But researchers warn that lack of available data from published and unpublished trials leads to great uncertainty around true effectsMost available antidepressants are ineffective, and some may be unsafe, for children and teenagers with major depression, according to the most comprehensive comparison of commonly prescribed antidepressant drugs so far, published in The Lancet.
The findings indicate that out of 14 antidepressant drugs, only fluoxetine was more effective at relieving the symptoms of depression than placebo, whilst taking venlafaxine was linked with an increased risk of engaging in suicidal thoughts and attempts compared with placebo and five other antidepressants.
Without access to individual-level data it is difficult to get accurate effect estimates and we can't be completely confident about the accuracy of the information contained in published and unpublished trials. It has been widely argued that there needs to be a transformation of existing scientific culture to one where responsible data sharing should be the norm.
Dr Andrea Cipriani, Department of Psychiatry
However, the true effectiveness and risk of serious harms such as suicidal thoughts and attempts remains unclear because of the small number and poor design of clinical trials assessing these antidepressants, and the selective reporting of findings in published trials and clinical study reports, caution the authors.
'The balance of risks and benefits of antidepressants for the treatment of major depression does not seem to offer a clear advantage in children and teenagers, with probably only the exception of fluoxetine. We recommend that children and adolescents taking antidepressants should be monitored closely, regardless of the antidepressant chosen, particularly at the beginning of treatment,' explained co-author Professor Peng Xie from The First Affiliated Hospital of Chongqing Medical University, Chongqing, China.
'Without access to individual-level data it is difficult to get accurate effect estimates and we can't be completely confident about the accuracy of the information contained in published and unpublished trials. It has been widely argued that there needs to be a transformation of existing scientific culture to one where responsible data sharing should be the norm,' says lead author Dr Andrea Cipriani at the University of Oxford. 'Hundreds of thousands of people worldwide have agreed to participate in trials aiming to find better treatments for their disorders and, ultimately, help the progress of medical science. Patients' privacy must be guaranteed by adequate policies and technological measures, but delay in implementing responsible data sharing policies has negative consequences for medical research and patient outcomes, as demonstrated by this study. Access to raw clinical trial data provides the unique opportunity not only for validation and replication of results but also the in-depth study of specific factors that may affect treatment outcome at the individual patient level.'
Major depressive disorder is common in children and adolescents, affecting around 3% of children aged 6 to 12 years and about 6% of teenagers aged 13 to 18 years. Psychological treatments are recommended as the first-line treatment for depression in many clinical guidelines, and in 2004 the US Food and Drug Administration (FDA) issued a black box warning against the use of antidepressants in young people up to 24 years old because of concern about increased risk of suicidal thoughts. However, use of antidepressants has slowly increased between 2005 and 2012. The proportion of US children and teenagers (aged 0–19) taking antidepressants increased from 1.3% to 1.6%, and in the UK from 0.7% to 1.1%. Sertraline is the most widely prescribed antidepressant in the USA and fluoxetine is the most common in the UK.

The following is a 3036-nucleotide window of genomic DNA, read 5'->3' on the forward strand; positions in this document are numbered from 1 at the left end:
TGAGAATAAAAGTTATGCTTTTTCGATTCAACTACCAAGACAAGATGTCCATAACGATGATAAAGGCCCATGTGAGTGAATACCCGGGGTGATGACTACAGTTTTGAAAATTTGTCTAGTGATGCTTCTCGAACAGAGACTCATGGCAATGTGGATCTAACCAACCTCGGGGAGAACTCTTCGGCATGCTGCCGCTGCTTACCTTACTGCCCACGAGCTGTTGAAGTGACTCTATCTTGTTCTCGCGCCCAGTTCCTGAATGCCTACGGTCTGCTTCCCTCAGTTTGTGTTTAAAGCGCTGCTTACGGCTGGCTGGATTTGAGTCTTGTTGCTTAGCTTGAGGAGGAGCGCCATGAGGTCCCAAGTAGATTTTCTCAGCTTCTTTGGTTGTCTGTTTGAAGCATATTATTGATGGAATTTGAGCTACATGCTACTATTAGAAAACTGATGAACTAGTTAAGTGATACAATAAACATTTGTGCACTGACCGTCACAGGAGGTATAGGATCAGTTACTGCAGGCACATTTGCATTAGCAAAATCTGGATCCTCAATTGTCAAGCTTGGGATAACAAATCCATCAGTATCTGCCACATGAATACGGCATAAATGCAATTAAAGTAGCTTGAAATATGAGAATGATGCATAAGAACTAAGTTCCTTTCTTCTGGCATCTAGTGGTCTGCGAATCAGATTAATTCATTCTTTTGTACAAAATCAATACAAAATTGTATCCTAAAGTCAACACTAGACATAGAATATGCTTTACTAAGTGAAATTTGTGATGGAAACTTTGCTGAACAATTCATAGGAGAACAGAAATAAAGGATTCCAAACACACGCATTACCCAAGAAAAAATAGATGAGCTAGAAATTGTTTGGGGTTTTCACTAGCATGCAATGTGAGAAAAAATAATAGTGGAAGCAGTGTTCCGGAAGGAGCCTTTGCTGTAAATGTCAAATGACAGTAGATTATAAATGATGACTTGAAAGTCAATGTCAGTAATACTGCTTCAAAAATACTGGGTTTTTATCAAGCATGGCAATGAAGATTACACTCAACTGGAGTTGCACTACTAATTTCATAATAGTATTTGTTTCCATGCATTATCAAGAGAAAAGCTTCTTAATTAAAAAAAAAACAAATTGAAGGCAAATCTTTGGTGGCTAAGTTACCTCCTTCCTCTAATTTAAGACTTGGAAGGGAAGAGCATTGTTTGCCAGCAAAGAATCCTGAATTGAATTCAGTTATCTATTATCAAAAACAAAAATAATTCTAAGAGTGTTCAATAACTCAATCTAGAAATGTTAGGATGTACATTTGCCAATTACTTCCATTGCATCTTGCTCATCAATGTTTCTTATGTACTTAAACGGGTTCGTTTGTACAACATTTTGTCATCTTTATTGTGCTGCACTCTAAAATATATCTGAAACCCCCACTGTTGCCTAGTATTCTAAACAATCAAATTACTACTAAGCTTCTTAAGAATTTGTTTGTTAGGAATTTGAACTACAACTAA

Cipriani and colleagues did a systematic review and network meta-analysis of all published and unpublished randomised trials comparing the effects of 14 antidepressants in young people with major depression up to the end of May 2015. They ranked antidepressants by efficacy (change in depressive symptoms and response to treatment), tolerability (stopping the medication due to adverse events), acceptability (stopping the medication due to any cause), and associated serious harms (suicidal thoughts and attempts). They took into account the quality of included studies (Cochrane risk of bias) and also assessed the overall quality of the retrieved evidence (GRADE).
Analysis of 34 trials involving 5260 participants aged 9 to 18 showed that the benefits outweighed the risks in terms of efficacy and tolerability only for fluoxetine. Nortriptyline was less effective than seven other antidepressants and placebo. Imipramine, venlafaxine, and duloxetine had the worst profile of tolerability, leading to significantly more discontinuations than placebo. Venlafaxine was linked with an increased risk of engaging in suicidal thoughts or attempts compared with placebo and five other antidepressants. The authors warn that due to the lack of reliable data, it was not possible to comprehensively assess the risk of suicidality for all drugs.
22 (65%) trials were funded by pharmaceutical companies. Ten (29%) trials were rated as high risk of bias, 20 (59%) as moderate, and four (12%) as low.
Overall quality of evidence for primary outcomes was rated as very low for most comparisons, which restricts the implications of the results for clinical practice.
Writing in a linked Comment, Dr Jon Jureidini at the University of Adelaide in Australia questions how many more suicidal events might have been revealed had individual patient-data been available.